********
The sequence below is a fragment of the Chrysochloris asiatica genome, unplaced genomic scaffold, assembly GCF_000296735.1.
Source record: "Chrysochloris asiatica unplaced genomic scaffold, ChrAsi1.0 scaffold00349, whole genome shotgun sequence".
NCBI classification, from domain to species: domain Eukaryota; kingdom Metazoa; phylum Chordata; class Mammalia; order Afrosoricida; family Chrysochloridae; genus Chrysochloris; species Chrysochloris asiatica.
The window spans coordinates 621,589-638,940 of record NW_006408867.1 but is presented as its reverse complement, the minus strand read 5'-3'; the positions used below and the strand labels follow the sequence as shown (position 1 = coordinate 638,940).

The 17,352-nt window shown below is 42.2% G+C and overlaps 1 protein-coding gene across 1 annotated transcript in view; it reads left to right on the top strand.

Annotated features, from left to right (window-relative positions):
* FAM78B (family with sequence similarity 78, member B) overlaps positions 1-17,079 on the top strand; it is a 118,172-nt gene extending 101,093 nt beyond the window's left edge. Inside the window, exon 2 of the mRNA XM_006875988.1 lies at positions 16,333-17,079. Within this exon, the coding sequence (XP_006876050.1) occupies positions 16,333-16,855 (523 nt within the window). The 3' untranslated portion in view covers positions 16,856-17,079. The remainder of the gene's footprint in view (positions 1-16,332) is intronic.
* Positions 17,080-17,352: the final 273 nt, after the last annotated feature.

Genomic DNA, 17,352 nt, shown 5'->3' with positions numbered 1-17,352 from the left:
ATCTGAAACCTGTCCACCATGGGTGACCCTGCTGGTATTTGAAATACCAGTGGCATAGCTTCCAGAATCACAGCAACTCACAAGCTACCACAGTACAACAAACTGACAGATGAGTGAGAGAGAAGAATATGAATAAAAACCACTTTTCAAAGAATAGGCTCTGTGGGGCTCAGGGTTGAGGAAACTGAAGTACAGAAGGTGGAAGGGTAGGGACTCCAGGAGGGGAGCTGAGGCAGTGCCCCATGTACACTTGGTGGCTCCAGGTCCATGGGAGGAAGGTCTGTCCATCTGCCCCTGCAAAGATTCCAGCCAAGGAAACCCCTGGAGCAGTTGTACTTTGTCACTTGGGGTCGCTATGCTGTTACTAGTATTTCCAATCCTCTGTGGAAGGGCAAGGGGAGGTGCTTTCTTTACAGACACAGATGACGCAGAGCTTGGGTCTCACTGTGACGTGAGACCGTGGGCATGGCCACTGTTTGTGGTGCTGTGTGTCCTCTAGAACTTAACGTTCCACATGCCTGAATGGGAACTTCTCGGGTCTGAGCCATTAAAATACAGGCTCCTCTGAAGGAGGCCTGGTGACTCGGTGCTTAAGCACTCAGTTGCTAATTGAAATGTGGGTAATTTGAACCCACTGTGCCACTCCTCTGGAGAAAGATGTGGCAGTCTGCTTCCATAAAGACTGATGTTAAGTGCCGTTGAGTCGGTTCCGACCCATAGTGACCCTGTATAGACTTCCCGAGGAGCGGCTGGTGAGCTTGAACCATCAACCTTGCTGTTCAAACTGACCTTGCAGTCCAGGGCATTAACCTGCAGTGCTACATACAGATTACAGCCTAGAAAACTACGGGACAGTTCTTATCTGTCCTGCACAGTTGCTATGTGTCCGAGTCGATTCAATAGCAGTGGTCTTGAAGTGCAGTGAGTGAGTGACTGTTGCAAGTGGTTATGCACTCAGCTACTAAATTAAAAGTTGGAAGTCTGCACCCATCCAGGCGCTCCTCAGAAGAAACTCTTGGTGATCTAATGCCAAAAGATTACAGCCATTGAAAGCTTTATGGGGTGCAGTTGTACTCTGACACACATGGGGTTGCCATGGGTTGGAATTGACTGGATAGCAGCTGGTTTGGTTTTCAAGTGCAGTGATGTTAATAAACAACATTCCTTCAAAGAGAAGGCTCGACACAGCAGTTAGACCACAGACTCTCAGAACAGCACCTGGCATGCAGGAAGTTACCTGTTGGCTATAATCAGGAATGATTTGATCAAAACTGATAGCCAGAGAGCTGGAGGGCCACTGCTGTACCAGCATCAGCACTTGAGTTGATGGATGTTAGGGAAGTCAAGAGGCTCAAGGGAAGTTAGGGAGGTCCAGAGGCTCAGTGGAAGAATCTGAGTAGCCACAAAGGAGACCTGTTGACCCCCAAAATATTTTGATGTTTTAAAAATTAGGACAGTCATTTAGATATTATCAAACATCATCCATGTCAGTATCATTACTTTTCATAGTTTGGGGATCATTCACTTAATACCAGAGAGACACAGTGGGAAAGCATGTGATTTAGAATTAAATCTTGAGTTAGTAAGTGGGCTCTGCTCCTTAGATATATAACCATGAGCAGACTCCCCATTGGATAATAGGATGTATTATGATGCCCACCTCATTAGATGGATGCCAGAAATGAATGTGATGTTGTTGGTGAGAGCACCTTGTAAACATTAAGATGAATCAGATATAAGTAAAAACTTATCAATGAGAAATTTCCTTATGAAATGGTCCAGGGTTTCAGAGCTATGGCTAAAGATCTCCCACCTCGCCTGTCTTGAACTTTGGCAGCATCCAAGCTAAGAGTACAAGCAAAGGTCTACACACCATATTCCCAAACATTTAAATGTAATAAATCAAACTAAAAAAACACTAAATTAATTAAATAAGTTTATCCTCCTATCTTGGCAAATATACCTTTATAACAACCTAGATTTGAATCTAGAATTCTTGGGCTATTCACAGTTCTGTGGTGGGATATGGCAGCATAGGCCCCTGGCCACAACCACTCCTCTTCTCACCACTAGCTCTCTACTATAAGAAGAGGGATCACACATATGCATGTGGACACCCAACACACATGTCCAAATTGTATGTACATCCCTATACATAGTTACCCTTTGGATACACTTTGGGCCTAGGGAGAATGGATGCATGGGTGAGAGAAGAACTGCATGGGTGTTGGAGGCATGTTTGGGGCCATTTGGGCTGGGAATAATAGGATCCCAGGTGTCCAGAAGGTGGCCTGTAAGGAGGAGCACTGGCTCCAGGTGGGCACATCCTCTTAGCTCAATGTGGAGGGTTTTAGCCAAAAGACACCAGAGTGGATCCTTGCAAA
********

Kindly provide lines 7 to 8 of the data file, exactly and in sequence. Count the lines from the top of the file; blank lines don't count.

* FAM78B (family with sequence similarity 78, member B) overlaps positions 1-17,079 on the top strand; it is a 118,172-nt gene extending 101,093 nt beyond the window's left edge. Inside the window, exon 2 of the mRNA XM_006875988.1 lies at positions 16,333-17,079. Within this exon, the coding sequence (XP_006876050.1) occupies positions 16,333-16,855 (523 nt within the window). The 3' untranslated portion in view covers positions 16,856-17,079. The remainder of the gene's footprint in view (positions 1-16,332) is intronic.
* Positions 17,080-17,352: the final 273 nt, after the last annotated feature.